MPs said companies had an obligation to pay tax if they were making a profit.

Rolls-Royce’s annual financial statement, released in February, shows it made £1.4bn in pre-tax profit in 2012, an increase of 24% on 2011.

Foreign tax bill

But for the second year in a row its tax bill in the UK remained at zero, with the company receiving £3m in credit.

The firm refused to be interviewed but told the BBC most of its sales were abroad and its tax bill reflected this.

According to its records, last year Rolls-Royce paid £218m in taxes abroad where it said it conducts 85% of its business.

And it said its tax liability was reduced because of the millions it spends on research and development.

Chris Williamson, Labour MP for Derby North, said he had written to the chief executive of Rolls-Royce for more information.

He said: “We do need to get to the bottom of the story. All companies, irrespective of how many people they employ, have an obligation to pay tax if they are making profits here.

‘Fair share’

“We have to remember that successful companies in the UK are successful partly because of the investment that’s made in public services, in education, in infrastructure to enable them to flourish.”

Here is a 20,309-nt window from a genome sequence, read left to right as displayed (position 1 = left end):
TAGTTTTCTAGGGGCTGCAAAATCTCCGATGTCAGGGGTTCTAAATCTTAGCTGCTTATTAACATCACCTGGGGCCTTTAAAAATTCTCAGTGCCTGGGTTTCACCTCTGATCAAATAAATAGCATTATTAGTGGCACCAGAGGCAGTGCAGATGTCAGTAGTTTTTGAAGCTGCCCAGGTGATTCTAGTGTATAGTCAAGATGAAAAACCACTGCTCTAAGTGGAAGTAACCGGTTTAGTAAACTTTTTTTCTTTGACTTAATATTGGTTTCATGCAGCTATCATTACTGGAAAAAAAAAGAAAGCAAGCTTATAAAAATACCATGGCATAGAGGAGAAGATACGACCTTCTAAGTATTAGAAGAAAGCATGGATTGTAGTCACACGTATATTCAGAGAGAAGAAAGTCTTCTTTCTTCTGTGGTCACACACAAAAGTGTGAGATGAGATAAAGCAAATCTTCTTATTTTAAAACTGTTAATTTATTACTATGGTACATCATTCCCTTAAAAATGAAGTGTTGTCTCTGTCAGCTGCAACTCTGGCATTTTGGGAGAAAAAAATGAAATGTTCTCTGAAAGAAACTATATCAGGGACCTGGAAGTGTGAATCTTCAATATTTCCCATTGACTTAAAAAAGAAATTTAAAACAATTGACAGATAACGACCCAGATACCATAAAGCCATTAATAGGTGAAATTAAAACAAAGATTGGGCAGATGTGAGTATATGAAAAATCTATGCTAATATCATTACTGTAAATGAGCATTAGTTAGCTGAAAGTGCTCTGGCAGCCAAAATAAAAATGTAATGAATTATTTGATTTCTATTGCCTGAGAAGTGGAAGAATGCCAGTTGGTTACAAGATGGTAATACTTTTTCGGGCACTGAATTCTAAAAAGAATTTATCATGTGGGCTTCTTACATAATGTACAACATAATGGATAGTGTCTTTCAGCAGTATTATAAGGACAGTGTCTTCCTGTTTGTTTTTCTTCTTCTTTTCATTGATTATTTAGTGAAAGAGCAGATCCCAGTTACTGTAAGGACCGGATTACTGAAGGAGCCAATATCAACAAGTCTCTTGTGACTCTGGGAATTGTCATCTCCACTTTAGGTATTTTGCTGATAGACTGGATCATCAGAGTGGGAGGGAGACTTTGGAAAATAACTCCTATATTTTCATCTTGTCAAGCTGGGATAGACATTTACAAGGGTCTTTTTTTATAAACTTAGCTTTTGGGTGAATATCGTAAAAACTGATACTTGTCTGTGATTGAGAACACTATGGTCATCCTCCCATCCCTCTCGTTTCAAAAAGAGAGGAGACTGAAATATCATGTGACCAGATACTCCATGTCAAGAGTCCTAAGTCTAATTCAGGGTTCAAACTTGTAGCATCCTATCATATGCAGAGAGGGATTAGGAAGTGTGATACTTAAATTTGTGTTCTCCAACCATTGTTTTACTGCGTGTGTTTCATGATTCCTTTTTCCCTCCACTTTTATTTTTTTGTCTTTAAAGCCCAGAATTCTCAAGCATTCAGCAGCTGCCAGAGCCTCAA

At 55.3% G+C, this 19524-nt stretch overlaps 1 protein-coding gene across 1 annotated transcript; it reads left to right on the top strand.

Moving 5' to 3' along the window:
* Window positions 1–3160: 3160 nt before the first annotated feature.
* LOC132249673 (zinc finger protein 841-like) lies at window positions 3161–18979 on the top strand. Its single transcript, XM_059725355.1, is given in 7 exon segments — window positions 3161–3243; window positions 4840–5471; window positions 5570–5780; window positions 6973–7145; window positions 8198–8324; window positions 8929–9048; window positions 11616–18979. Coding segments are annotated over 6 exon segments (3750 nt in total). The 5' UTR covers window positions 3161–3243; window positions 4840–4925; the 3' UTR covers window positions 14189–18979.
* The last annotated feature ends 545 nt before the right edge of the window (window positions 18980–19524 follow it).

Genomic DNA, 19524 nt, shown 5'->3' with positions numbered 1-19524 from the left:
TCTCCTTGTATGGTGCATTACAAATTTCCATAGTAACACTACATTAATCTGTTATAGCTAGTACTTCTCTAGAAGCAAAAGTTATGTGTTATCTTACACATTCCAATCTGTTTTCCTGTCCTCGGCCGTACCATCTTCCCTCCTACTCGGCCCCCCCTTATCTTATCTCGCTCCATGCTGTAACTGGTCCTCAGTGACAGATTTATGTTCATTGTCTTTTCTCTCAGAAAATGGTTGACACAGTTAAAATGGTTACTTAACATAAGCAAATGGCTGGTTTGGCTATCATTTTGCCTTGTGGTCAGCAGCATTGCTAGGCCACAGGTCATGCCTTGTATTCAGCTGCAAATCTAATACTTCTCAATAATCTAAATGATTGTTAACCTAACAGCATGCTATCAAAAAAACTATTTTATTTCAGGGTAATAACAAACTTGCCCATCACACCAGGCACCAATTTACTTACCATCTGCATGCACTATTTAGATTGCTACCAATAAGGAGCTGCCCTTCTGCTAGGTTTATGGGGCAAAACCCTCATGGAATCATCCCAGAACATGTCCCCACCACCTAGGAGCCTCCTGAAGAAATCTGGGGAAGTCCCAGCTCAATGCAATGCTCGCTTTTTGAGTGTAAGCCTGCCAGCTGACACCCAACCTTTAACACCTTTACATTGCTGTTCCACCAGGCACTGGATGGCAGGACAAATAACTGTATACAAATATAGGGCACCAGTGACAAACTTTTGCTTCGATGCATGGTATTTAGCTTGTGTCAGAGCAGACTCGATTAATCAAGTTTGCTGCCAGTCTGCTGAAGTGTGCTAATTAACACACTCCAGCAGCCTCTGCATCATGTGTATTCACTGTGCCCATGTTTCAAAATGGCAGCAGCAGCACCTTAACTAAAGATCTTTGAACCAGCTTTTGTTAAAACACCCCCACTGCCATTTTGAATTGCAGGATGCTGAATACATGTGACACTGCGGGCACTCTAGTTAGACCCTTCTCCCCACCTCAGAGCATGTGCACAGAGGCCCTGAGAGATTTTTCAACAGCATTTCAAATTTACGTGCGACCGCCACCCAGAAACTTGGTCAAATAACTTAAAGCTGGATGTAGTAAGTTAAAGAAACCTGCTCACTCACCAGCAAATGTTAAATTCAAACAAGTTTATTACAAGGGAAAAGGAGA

Labour John Mann MP, who campaigns on tax issues, said: “There is no reason for Rolls-Royce, or any other company, not to be paying their fair share.

“That’s where the HMRC needs to use the powers it’s got properly, but also if it thinks it needs more powers and changes in the law [it needs] to come forward.”

Economist Richard Murphy, director of campaign group Tax Research UK, said it did not appear to be fair that a profitable company was not paying any UK tax.

He said: “Legality is not the question. The big question is, is it right, is it fair and we have got the proper tax system?”